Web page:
THE COMPASSIONATE CATCH
On Aug. 8, 2004, the Vietnamese community of Westminster, California, celebrated one of the kindest and bravest acts performed by a stranger on them. On Nov. 13, 1985, ninety-six Vietnamese refugees despaired for their lives and their families' lives when the engine of the boat carrying them across the South China Sea went dead. The boat people crammed onto the rickety boat could see a tropical storm headed their way. For four days they had watched the ships passed: 1, 2, 3, 10, 20, 30, 40, 50, but none would stop to rescue them.
When the 51st ship passed, the refugees waved, screamed, and clamored in vain. The South Korean fishing ship traveled on but turned around 10 minutes later to save them. On board the ship, Jeon, a captain employed by Koryo Wonyang Corporation for 16 years, was returning from the Indian Ocean with 25 sailors and more than 350 tons of tuna.
As Jeon’s ship, the Kwang Myung 87, approached them, the captain could see the dire straits the people were in. He called the sailors together because it was against company policy to pick up boat people, but Jeon told them he’d take responsibility. The sailors told Jeon they were with him.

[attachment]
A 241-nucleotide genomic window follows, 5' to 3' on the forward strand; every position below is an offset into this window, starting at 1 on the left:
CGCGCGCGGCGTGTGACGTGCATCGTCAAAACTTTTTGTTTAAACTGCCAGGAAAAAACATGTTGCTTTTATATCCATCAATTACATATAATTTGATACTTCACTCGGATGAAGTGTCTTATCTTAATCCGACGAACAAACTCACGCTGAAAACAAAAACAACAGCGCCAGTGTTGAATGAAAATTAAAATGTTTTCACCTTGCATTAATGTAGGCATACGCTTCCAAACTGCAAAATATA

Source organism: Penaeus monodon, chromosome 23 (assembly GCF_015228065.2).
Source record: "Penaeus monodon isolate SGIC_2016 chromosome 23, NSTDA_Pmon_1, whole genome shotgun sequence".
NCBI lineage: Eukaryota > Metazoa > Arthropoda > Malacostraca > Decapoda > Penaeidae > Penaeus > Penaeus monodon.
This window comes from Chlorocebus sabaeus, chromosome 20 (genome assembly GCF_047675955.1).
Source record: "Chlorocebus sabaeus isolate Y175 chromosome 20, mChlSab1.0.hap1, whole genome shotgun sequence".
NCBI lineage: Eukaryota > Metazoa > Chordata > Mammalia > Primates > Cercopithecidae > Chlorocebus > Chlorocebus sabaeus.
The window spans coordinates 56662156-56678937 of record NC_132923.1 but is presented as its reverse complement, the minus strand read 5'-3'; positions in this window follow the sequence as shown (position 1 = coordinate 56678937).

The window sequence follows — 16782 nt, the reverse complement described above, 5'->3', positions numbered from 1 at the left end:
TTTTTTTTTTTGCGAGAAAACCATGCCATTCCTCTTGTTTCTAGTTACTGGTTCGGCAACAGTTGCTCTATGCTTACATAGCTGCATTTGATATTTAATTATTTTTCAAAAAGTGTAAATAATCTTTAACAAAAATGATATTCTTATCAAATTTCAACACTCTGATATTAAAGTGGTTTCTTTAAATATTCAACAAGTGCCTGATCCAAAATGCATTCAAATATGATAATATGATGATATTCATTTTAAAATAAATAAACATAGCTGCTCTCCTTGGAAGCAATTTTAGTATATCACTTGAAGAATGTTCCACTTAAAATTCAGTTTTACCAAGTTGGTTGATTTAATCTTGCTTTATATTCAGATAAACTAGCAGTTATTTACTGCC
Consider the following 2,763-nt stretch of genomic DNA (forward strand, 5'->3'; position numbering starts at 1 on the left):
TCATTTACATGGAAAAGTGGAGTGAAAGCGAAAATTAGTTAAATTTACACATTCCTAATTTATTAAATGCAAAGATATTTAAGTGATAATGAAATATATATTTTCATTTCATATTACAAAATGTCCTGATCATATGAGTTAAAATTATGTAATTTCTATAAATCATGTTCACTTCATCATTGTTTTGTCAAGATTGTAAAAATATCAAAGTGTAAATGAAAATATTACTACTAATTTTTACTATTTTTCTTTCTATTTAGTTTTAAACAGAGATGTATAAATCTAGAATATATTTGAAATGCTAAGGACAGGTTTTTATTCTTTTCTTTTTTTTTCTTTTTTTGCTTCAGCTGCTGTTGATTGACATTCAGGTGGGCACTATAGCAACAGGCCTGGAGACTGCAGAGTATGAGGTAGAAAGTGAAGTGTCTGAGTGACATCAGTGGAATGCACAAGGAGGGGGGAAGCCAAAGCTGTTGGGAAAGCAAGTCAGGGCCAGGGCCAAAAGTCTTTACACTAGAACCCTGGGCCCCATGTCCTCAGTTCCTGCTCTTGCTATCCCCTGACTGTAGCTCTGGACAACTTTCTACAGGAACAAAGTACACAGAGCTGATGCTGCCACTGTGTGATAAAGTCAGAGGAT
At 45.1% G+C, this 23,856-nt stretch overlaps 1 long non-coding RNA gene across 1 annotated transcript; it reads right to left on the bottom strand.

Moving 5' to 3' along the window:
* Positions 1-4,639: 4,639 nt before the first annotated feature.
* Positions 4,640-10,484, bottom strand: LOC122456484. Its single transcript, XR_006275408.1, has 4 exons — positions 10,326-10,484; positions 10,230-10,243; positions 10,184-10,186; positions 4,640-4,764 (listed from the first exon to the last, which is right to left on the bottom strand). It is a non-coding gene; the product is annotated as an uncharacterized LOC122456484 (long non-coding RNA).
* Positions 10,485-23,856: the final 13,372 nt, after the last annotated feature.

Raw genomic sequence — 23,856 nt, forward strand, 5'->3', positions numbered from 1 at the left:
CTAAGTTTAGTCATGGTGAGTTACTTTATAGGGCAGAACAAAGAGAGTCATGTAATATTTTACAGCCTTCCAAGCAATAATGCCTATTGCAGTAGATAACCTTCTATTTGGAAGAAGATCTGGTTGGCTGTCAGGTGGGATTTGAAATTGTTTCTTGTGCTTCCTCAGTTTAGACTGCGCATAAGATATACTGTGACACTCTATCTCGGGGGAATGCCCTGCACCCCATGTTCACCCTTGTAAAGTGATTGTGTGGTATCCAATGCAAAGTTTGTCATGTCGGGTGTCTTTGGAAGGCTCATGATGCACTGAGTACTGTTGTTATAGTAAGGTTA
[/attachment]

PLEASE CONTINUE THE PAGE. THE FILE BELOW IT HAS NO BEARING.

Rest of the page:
Only years later did the refugees know what had happened to Jeon. The shipping company fired him for picking up the boat people against the company’s rules. He couldn’t find another captain’s job and survived through his savings and by helping out at friends' businesses.
On Aug. 8, 2004, nineteen years after the dramatic boat rescue, hundreds of people in the Vietnamese community of Westminster paid back a debt they can never repay. They honored the ship’s captain, Je Yong Jeon, after survivor Peter Cuong Nguyen managed to track him...Continue reading this sermon illustration (Free with PRO)
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